Once you start using Symfony framework sooner or later you will need to publish your work. Digital Ocean is a perfect hosting solution. In this tutorial I will show you how to run generic Symfony Standard on Digital Ocean.
The assumption is that you How to use SSH keys to access Digital Ocean droplet already.
2. Create a new droplet
Log in to you Digital Ocean account, press Create button and select the droplet LAMP on Ubuntu 14.04.
developerSSH key for this droplet. The procedure to generate and configure the key is described in the post titled: How to use SSH keys to access Digital Ocean droplet
3. Check ssh access
Verify that your ssh key was configured correctly. Run the command:
$ ssh DigitalOcean
It should start ssh session to your newly created droplet.
4. Install missing software
The default droplet configuration misses the following software that we will need:
- apache module mod_rewrite
To install it, run the following commands (they all should be executed inside ssh session to your droplet):
$ apt-get update -y $ apt-get install git -y $ apt-get install php5-curl -y $ a2enmod rewrite $ cd $ curl -sS https://getcomposer.org/installer | php $ mv composer.phar /usr/local/bin/composer
sudobefore each of them.
5. Clone Symfony Standard
Using ssh session to your droplet clone the Symfony Standard
$ mkdir /apps $ cd /apps $ mkdir my-new-app $ cd my-new-app $ git clone https://github.com/symfony/symfony-standard.git .
I will use the default application included in v2.3.23 distribution. This is a single webpage with the message Homepage.
Run the command:
$ git checkout -b the-app v2.3.23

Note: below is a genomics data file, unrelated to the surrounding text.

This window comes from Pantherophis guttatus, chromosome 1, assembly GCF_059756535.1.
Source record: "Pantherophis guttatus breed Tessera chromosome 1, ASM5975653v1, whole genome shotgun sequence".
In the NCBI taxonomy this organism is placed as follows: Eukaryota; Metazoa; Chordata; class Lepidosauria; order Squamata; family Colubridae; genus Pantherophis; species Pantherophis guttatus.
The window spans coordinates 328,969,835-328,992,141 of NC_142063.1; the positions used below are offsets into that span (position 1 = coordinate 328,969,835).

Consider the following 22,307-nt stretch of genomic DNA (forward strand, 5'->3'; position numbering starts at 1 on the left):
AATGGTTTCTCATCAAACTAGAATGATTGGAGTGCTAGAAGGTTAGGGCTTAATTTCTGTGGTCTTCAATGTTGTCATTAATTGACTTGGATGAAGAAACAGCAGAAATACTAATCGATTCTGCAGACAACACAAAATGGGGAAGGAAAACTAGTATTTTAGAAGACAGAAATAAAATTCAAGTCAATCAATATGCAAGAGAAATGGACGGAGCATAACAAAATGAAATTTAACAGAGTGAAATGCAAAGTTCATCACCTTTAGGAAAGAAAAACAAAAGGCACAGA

You will have a branch named
the-app with the
Symfony Standard v2.3.23.
Now we need to install dependencies.
6. Install dependencies
The commands shown below should also be executed inside your droplet’s ssh console:
$ cd /apps/my-new-app $ composer install
You will be asked a couple of questions:
database_driver (pdo_mysql): database_host (127.0.0.1): database_port (null): database_name (symfony): database_user (root): database_password (null): mailer_transport (smtp): mailer_host (127.0.0.1): mailer_user (null): mailer_password (null): locale (en): secret (ThisTokenIsNotSoSecretChangeIt):
Use default values for all of them. Just press enter as many times as you are asked anything.
Now we can publish the project. To do this we need to change file ownership and reconfigure Apache.
7. Change the owner
Change the owner of all files stored within
to Apache user (e.g.
$ chown -R www-data:www-data /apps
8. Reconfigure Apache’s public html dir
By default, Apache publishes the contents of
We will replace it with a symbolic link to our project.
$ rm -rf /var/www/html
Create a new symbolic link:
$ ln -s /apps/my-new-app/web /var/www/html
9. Reconfigure Apache
Edit the file
$ vi /etc/apache2/apache2.conf
<Directory /var/www/> Options Indexes FollowSymLinks AllowOverride None <=== this is to be changed Require all granted </Directory>
<Directory /var/www/> Options Indexes FollowSymLinks AllowOverride All <=== new valued here Require all granted </Directory>
The above change turns on
.htaccess files in
and its subdirectories.
10. Restart the Apache
Run either of the two commands:
$ /etc/init.d/apache2 restart $ service apache2 restart
11. Visit your app
Start your browser and visit:
You should see:
The IP comes from your droplet configuration.